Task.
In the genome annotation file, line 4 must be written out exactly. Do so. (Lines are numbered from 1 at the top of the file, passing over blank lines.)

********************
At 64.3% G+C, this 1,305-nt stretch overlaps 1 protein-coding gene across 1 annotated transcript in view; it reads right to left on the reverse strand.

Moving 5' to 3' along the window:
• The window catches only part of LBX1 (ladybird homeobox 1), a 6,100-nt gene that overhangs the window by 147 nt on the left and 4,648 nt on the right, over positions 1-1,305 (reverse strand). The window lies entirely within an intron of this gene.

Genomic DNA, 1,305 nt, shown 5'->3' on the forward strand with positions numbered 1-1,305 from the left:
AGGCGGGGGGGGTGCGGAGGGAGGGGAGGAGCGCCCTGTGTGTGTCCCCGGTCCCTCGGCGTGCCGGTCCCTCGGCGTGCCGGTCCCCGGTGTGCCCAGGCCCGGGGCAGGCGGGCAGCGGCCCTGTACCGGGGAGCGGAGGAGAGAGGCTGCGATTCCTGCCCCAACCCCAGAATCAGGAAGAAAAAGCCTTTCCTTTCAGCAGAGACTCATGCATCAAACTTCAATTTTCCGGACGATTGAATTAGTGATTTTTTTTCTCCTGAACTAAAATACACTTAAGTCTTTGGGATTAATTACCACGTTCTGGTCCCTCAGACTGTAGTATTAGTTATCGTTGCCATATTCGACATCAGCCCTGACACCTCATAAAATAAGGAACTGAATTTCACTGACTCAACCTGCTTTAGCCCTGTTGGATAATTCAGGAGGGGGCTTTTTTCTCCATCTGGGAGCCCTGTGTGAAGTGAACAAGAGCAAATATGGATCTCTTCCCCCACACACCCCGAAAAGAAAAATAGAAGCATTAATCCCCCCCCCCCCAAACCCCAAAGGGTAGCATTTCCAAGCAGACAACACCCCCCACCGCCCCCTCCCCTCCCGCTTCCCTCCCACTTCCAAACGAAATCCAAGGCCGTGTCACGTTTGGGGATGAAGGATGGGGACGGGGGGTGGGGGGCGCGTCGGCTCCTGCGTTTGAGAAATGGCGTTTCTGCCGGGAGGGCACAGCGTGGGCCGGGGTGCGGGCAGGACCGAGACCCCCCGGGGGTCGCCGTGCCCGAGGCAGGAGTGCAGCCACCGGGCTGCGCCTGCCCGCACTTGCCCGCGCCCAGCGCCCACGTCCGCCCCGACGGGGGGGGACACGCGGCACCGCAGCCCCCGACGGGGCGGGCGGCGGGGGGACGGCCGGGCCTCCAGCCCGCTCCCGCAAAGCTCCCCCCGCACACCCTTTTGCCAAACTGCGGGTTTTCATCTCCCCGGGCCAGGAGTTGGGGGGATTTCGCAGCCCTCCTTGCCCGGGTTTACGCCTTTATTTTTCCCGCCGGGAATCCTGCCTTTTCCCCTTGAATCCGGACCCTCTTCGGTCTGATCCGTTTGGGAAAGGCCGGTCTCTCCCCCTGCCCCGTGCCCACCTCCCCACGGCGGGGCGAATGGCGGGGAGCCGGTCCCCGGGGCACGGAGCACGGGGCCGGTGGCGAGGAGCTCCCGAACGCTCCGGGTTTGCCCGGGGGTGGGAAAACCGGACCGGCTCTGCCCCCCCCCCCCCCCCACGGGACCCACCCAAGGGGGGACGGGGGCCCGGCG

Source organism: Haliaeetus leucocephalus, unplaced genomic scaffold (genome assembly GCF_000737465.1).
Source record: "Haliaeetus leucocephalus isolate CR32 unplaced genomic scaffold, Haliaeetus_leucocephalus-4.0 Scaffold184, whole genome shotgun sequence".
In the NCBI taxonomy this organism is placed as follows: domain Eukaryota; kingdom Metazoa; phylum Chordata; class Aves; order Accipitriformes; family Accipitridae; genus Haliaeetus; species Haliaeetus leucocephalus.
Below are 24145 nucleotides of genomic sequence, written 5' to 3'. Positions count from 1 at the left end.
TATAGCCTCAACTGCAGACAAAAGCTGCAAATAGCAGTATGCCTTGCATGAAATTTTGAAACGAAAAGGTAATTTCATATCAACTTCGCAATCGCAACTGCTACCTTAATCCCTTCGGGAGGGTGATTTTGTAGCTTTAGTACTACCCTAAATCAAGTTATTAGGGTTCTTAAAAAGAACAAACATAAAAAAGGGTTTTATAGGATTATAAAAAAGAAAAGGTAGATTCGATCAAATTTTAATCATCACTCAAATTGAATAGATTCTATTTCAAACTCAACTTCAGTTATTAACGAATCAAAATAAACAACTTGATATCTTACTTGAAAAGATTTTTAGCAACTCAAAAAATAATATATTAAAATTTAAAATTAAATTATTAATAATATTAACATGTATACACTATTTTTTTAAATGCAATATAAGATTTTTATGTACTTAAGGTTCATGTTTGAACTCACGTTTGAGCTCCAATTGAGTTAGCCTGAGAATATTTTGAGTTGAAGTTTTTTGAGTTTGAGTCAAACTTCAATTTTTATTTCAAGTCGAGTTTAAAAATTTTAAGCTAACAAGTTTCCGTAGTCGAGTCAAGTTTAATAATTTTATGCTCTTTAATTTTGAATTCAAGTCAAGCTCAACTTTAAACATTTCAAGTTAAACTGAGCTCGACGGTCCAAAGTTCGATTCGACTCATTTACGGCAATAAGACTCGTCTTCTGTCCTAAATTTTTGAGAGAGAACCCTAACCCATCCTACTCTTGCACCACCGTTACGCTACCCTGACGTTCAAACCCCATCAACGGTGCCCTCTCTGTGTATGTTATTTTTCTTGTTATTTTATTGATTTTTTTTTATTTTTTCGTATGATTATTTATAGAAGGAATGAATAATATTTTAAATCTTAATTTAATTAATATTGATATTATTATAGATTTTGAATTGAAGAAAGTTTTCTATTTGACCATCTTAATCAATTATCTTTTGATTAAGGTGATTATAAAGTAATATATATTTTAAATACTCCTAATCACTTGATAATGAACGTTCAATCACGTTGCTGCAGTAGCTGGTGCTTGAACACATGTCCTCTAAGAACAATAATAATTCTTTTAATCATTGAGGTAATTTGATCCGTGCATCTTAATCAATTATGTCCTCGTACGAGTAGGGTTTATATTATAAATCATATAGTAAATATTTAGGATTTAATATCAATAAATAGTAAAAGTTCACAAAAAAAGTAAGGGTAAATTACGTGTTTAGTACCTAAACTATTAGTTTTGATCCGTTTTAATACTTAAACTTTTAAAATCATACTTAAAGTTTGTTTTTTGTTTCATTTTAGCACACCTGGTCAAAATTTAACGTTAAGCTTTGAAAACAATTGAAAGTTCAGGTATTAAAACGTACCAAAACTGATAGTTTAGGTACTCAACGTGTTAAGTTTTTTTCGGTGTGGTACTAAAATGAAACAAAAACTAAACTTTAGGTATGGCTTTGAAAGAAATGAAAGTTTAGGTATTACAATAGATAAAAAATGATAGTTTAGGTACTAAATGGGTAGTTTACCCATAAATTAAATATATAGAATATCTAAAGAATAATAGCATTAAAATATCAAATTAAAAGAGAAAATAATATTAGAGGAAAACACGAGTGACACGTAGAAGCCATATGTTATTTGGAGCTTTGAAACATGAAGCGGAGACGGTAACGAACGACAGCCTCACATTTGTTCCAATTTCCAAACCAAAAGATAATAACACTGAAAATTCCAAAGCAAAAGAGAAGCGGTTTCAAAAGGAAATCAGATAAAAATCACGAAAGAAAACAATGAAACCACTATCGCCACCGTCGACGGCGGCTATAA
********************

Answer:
Genomic DNA, 1,305 nt, shown 5'->3' on the forward strand with positions numbered 1-1,305 from the left: